Today's EDL protest march in Brighton was met with an overwhelming counter-protest by anti-fascist groups.
What do we do about far-right, neo-fascist groups, campaigning to bring down our democracy and our society from the inside?
It seems a particularly pertinent question at the moment, for a number of reasons. Firstly the leader of the France’s Front National, Marine Le Pen, looks to have achieved around a fifth of the vote in the first round of the French presidential election. Secondly, a “March for England” held by EDL supporters in Brighton was met by an overwhelming counter-protest by anti-fascist groups. And thirdly, though a little out of date now, Ken Livingstone dramatically quit the BBC’s London Mayoral debate in protest at the inclusion of the BNP candidate, leading to all of the other candidates apart from independent candidate Siobhan Benita to follow him.
The BNP themselves are, really, a dying force in this country. Sadly, this form of racist far-right politics isn’t. The EDL still seems to be able to draw people from the outskirts of society to its flag. Partly I think that this is due to the difficult times, and the attractiveness of finding a scapegoat.
There is a long-standing tradition of “no platform” policies when it comes to fascist parties and candidates, with the NUS as I recall being particularly tenacious when it comes to theirs. I understand the reasoning behind it: that to accept and debate with such policies is to legitimise them.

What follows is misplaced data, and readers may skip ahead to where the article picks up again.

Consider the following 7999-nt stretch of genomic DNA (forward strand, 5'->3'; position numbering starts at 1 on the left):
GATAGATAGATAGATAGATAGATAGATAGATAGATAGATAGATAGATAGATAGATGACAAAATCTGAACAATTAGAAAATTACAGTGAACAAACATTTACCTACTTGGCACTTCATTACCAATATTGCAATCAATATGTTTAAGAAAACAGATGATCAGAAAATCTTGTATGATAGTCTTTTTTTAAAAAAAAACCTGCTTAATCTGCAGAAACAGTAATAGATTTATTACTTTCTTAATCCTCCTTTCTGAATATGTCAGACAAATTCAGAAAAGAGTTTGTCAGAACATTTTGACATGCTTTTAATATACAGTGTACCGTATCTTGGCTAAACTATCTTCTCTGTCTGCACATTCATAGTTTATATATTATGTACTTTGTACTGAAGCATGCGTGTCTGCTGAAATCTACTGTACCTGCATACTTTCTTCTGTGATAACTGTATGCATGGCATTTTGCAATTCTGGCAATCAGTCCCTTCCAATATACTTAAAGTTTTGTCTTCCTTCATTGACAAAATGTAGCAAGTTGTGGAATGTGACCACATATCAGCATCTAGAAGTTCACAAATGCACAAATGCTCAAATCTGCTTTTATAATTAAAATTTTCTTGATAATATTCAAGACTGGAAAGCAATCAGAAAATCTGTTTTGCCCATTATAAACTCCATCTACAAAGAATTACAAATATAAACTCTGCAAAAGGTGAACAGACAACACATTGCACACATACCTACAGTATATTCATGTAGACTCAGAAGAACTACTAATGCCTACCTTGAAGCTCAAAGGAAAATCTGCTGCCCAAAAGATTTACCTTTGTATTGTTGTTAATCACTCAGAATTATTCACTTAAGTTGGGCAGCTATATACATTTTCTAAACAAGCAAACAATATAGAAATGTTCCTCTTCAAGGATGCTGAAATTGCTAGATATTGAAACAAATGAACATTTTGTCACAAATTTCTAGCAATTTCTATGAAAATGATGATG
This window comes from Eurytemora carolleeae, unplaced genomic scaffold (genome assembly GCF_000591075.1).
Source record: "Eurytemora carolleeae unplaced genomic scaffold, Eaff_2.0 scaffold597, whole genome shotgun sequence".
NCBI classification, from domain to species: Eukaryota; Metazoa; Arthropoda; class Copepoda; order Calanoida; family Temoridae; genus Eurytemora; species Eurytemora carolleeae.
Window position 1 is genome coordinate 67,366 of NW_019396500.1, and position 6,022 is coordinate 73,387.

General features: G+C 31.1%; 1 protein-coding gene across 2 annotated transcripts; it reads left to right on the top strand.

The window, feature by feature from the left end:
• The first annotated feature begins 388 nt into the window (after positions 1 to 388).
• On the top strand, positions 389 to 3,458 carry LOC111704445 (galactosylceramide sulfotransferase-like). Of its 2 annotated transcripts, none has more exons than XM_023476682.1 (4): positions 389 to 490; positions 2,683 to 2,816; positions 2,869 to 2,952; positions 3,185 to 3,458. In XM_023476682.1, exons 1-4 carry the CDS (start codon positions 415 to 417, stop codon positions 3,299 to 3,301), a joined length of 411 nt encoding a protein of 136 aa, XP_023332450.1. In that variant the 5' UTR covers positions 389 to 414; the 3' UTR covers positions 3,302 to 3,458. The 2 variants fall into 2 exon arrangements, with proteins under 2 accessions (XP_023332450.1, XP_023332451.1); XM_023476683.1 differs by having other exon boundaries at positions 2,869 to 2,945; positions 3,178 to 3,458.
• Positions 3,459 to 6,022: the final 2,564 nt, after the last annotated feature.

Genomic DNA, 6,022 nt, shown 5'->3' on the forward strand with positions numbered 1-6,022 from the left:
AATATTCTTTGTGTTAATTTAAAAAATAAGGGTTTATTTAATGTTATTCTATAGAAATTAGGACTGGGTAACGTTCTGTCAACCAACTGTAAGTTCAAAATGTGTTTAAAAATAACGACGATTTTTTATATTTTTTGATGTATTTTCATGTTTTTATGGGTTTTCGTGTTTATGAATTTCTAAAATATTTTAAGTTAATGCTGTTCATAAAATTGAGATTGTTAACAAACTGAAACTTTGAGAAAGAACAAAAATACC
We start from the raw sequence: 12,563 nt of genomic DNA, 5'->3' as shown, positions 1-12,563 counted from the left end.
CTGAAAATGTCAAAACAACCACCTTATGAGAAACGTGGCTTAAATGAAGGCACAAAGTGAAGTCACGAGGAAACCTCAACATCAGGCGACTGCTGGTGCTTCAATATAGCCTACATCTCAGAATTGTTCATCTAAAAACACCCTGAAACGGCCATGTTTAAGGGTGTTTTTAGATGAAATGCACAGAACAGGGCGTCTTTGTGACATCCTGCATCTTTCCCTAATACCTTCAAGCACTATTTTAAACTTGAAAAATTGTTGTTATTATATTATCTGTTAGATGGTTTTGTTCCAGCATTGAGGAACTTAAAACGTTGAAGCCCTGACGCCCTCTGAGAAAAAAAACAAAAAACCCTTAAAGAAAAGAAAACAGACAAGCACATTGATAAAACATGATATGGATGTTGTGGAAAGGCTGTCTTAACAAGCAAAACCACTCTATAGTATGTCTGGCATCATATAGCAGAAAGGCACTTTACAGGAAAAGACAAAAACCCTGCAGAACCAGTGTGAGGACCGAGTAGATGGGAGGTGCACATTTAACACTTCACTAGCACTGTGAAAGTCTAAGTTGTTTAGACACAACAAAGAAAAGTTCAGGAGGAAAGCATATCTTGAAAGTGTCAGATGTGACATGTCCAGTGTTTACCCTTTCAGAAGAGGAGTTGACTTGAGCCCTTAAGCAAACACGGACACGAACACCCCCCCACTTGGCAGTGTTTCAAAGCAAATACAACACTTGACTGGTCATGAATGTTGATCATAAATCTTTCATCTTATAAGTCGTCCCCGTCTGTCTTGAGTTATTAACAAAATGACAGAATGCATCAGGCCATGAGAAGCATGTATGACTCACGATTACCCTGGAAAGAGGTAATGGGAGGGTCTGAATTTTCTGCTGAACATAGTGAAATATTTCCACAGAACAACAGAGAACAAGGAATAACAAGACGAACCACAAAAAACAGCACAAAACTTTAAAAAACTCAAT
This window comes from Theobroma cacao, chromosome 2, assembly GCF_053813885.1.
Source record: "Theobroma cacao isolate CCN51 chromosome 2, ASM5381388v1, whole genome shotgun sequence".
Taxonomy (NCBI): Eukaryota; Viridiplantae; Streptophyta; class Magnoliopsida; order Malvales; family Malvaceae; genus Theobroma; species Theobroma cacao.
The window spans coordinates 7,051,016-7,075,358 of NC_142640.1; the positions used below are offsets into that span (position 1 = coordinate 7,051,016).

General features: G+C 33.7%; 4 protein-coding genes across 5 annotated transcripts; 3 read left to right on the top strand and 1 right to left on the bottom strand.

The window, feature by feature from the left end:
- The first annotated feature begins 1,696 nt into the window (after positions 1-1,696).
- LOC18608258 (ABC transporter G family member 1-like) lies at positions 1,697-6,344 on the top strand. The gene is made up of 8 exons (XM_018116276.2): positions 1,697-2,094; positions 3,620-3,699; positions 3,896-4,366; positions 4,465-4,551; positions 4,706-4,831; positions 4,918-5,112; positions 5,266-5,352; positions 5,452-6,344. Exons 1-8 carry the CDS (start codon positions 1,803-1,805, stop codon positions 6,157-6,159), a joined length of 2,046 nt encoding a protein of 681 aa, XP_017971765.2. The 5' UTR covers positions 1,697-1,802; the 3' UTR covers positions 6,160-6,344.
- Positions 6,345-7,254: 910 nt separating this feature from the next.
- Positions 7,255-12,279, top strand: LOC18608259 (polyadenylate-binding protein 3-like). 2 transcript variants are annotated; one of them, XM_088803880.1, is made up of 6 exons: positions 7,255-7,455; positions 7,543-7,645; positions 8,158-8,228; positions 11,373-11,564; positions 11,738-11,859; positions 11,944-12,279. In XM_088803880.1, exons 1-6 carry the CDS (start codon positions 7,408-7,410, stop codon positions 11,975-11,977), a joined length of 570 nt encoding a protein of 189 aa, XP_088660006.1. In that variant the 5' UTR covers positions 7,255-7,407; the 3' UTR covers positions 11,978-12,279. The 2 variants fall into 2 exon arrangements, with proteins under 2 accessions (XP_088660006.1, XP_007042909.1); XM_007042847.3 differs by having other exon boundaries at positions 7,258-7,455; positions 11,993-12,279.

I’ve always felt a little uncomfortable around this. For example, when Nick Griffin appeared on the BBC’s flagship political debate program Question Time, anti-fascist protesters caused havoc outside the studio. At the time I was embarrassed about this, and on reflection I still am. As it was, Griffin was soundly bested in the debate.
Did the protesters outside not think that he would be? Did they think that if given a platform he would work a Hitler-esque hypnotism and have us all Nazi saluting as he goose-stepped into Downing Street? I think that shows a lack of faith in our own arguments.
The thing is that the ideology that the far-right espouses is intellectually bankrupt. That the true British people (read “white”) are superior to [insert convenient category of “different” people here] is clearly nonsense. It will always attract a limited number of supporters, because there will always be those who want someone to blame for their bad luck, and think they see someone who they can pick on.
The EDL came to Maidenhead last year. It wasn’t apocalyptic, it wasn’t a great disaster, but it was a massive inconvenience. It was deliberately timed to coincide with a major family and community event, for maximum disruption, and it was staffed by people bused in from outside the area. It was met by a counter-protest by local Islamic groups, which was counter-productive to be honest. It was clear that nobody but the occasional nutter supported the march.
One of the things I resent is the corollary of Unite Against Fascism and the like, that if we don’t actively declare ourselves against these morons we must be for them. I’d argue that the opposite is true, and that this mentality belies the fact that they command only a bare minority of support.
In the local elections, I’m not standing against a BNP candidate, or anyone from the National Front, English Democrats, or any variation thereupon. I wasn’t last year, either. What would I do if I was? I couldn’t say for absolute certain until it happened, but honestly I think I trust my own beliefs, ideology and arguments enough to take them on directly.